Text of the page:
The English photographer Martin Parr has his first retrospective in Belgium: Parrathon looks back at a forty-year-long career through fifteen photography series.
His biographer Thomas Veski has aptly called him a “chronicler of our time”: Martin Parr had always known he wanted to be a photographer. His father, George Parr, a photography enthusiast, encouraged him to take his first images, a photographic series of a popular fish-and-chips store in Yorkshire.
The photographer’s first retrospective in Belgium covers the three floors of the Brussels photography center, Le Hangar. It focuses on fifteen emblematic series by one of the most recognizable representatives of contemporary documentary photography. A modern-day satirist, Parr has always looked at the world around him, and the West in particular, with an offbeat, ironic gaze.
Parr was twenty-three when he and his partner Susie Mitchell moved to the small Yorkshire town of Hebden Bridge in 1975. Life was cheap, unpretentious, authentic, and dignified, and Parr spent five years photographing nature as well as the lives of workers, miners, farmers, believers, gamekeepers, and pigeon fanciers. The photographer thought of his work “as a celebration.” The images of that era make up his first major body of work, “The Non-Conformists”, named after the ubiquitous Methodist and Baptist chapels. They were shot in black and white, as were those in his next project, “The Bad Weather”, which, building on an obsession with the English climate, worked against the grain of the genre: “You are usually told to photograph only when the light is good and the sun is out, but I liked the idea of photographing only in bad weather, as a way of subverting the conventions.”
1982 marked a radical shift in Parr’s work: he abandoned black and white film and switched to color. Celebration of the world around him was transformed into a critique. Parr now sought to infuse his images with ambiguity and irony. He deployed his deadpan English humor: “We have an incredible sense of humor and irony. It is essential in my work… a fundamental component of British photography. It is our way of being and defining ourselves.” In “The Last Resort” Martin Parr denounces the end of a world (the working-class world) and its values, and the advent of a new conception of life. In an interview at the Parisian museum Jeu de Paume, on the occasion of the exhibition “Planet Parr” in 2009, Parr said, “I am very middle class myself, and I certainly bring my middle-class sensibility to my work as a photographer.”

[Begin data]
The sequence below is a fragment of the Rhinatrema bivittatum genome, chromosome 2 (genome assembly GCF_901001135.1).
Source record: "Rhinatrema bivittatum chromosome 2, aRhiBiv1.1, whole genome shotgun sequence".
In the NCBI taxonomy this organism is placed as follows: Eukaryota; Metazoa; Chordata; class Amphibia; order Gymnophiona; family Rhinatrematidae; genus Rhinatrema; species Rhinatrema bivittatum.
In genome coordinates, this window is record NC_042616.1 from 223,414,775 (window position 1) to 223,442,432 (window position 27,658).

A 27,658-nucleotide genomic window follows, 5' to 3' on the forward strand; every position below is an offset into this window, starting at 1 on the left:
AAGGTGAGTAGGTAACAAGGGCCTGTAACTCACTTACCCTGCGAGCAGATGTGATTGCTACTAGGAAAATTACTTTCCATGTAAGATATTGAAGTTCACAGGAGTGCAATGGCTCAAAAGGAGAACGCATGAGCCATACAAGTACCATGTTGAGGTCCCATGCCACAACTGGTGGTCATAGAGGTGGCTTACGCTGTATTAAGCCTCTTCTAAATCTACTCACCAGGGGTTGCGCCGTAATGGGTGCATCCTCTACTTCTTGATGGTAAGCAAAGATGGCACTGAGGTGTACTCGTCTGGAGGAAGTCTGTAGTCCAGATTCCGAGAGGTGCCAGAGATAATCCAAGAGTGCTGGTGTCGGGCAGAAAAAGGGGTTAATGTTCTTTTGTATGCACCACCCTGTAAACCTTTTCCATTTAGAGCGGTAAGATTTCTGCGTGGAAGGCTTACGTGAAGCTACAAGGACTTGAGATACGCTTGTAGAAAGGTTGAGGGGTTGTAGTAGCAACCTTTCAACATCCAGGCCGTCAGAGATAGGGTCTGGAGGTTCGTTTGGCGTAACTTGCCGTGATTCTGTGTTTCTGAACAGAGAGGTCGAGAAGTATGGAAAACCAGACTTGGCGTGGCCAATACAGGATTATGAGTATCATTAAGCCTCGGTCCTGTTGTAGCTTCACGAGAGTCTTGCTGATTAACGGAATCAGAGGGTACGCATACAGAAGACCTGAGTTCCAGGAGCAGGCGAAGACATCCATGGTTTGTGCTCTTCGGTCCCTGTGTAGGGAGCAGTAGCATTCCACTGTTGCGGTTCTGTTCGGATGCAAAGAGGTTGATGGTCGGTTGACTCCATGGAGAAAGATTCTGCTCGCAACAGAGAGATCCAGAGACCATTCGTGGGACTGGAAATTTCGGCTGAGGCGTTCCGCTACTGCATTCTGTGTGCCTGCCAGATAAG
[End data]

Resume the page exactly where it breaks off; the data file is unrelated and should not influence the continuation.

England would always be Martin Parr’s favorite subject. He photographed the peripheries as well as the British establishment and the elites running the country. “Traditional photography takes poverty as a theme to illustrate concern for the other; I photograph wealth as a topic of human concern.” His exploration of wealth took him to Dubai, Durban, Miami, and Moscow; to fashion shows, art fairs, luxury goods markets, and even horse races. Pursuing his interest in the middle and working classes, Parr’s series “Luxury” is an uncompromising look at the behavior of an international class whose social codes are based on ostentatious spending.
Mass tourism - most famously featured in his photos of seaside resorts - became one of Parr’s favorite subjects, giving rise to several series taken in the four corners of the world: “The Last Resort”, “Small World”, and “Knokke-Le-Zoute”. “You can learn a lot about a country by looking at its beaches: from one culture to the next, it is one of the few public spaces where you come across the quirks and eccentricities that characterize a nation.” From his many travels, Parr would bring back every time one very special souvenir: a self-portrait. The resulting gallery of “Self-Portraits”, composed of images made by professional photographers, local amateurs, or produced in photo booths, poke fun at popular vacation snapshots. From overly manipulated digital photographs to studio shots with exotic backgrounds and colorized portraits — as a cosmonaut, or a judoka rubbing elbows with Vladimir Putin — we can trace the evolution of the artist’s caustic humor. Parr has continued to pursue his study of tourism, as well as devoted a new series to the self-portrait in “Death by Selfie”, focusing on a practice that has radically altered the ritual of tourism.
An enthusiast of images, Parr collects all sorts of objects, postcards, and fine art books. He is also a publisher. A member of Magnum since 1994, he has encouraged the agency’s photographers to expand their conception of social documentary photography, revolutionizing the milieu. He has never stopped questioning the world around him through his representations. In the preface to the monograph Luxe, fashion designer Paul Smith said of the photographer, “With Martin, it’s about revealing things, about showing what we are and how we live, portraying human life as it is not the way we would like it to be.” Martin Parr’s human life? A life full of humor, exuberance, wonder, and always a touch of wistfulness.
By Sabyl Ghoussoub
Born in Paris in 1988 into a Lebanese family, Sabyl Ghoussoub is a writer, columnist and curator. His second novel, Beyrouth entre parenthèses [Beirut in Parentheses] was released by Antilope editions in August 2020.
“Parrathon”, September 17 to December 18, 2021
Le Hangar, Place du Châtelain 18, 1050 Brussels, Belgium